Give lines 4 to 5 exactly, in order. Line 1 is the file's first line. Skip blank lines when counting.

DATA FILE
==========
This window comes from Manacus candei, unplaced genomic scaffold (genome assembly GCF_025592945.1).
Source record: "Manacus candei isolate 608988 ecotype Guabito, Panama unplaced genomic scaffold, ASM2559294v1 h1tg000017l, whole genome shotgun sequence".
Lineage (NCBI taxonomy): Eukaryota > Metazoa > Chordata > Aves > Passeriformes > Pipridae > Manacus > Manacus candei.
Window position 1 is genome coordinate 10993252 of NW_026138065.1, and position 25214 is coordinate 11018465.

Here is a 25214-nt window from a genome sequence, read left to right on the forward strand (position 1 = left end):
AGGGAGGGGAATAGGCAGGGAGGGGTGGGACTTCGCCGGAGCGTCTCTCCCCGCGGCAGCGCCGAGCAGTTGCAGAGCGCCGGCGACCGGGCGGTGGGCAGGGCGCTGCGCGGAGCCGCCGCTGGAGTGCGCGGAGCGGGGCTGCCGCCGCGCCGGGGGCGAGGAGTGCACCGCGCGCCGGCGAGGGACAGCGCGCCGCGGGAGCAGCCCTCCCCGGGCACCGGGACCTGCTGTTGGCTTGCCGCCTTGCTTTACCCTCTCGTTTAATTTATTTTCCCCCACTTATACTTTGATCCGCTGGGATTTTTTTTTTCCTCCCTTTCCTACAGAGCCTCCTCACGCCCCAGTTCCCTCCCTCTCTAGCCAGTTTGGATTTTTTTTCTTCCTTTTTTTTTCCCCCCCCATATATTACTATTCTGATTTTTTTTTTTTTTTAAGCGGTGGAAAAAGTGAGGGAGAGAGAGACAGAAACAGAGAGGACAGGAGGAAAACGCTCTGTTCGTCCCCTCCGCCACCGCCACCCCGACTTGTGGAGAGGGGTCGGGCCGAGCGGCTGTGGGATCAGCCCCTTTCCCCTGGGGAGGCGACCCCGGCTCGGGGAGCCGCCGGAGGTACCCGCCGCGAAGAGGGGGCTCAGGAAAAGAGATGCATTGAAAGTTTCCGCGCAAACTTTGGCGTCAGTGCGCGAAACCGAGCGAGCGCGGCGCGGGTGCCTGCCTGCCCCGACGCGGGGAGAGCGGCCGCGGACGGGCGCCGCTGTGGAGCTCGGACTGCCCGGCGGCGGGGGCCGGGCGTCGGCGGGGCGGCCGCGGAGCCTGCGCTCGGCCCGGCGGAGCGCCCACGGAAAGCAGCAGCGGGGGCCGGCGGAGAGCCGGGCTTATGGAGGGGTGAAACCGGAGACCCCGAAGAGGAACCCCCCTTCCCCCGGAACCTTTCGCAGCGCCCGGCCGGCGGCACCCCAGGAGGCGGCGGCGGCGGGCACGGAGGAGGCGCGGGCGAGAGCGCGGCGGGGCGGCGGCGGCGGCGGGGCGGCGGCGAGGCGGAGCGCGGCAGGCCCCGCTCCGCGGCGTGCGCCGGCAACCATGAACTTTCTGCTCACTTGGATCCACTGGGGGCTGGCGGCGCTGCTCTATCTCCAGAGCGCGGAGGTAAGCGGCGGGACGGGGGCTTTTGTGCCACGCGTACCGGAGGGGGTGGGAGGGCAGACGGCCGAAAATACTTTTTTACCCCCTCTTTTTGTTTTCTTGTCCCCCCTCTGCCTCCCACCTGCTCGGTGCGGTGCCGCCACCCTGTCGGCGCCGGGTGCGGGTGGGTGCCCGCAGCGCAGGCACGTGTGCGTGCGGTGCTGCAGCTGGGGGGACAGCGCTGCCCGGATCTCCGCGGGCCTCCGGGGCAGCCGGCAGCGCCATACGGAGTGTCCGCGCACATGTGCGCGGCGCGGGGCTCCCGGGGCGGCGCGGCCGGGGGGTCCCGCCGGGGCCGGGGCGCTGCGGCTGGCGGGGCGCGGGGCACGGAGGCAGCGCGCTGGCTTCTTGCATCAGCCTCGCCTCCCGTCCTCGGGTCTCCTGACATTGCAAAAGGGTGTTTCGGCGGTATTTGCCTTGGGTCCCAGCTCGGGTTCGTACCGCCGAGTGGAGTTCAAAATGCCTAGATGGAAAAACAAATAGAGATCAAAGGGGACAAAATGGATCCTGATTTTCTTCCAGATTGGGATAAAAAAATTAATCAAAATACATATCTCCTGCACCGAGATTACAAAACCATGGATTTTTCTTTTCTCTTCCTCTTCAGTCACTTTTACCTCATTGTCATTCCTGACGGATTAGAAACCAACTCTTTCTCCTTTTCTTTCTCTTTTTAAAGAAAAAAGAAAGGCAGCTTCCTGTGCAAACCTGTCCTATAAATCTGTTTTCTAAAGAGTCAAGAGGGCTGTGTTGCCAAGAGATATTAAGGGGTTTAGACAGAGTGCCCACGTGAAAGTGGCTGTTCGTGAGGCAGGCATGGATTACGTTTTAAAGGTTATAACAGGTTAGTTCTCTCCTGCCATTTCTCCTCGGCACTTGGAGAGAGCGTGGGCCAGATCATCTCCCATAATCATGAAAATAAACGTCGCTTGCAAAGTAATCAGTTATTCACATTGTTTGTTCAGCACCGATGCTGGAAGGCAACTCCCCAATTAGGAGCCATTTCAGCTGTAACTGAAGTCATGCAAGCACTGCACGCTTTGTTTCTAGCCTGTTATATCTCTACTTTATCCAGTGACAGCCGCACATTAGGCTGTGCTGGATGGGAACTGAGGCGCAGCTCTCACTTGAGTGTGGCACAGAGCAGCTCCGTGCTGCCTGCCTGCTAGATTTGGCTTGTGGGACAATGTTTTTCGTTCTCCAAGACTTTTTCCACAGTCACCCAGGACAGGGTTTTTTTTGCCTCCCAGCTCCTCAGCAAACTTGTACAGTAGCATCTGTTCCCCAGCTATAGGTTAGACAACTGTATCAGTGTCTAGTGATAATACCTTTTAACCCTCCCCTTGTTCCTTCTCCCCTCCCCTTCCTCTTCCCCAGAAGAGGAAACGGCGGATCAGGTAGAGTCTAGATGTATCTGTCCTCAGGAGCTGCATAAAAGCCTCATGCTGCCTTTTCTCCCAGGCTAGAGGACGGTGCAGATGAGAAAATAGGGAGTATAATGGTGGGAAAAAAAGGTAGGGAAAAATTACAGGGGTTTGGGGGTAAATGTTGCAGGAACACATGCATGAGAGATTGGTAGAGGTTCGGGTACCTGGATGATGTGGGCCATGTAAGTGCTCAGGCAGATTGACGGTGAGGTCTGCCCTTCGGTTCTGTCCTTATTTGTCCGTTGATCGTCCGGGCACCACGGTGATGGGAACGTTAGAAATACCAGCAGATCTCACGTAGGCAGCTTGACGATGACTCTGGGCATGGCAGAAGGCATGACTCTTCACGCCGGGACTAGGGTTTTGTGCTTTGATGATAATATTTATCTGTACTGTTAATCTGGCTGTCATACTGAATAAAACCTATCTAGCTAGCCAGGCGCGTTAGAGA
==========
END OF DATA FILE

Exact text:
Window position 1 is genome coordinate 10993252 of NW_026138065.1, and position 25214 is coordinate 11018465.

Here is a 25214-nt window from a genome sequence, read left to right on the forward strand (position 1 = left end):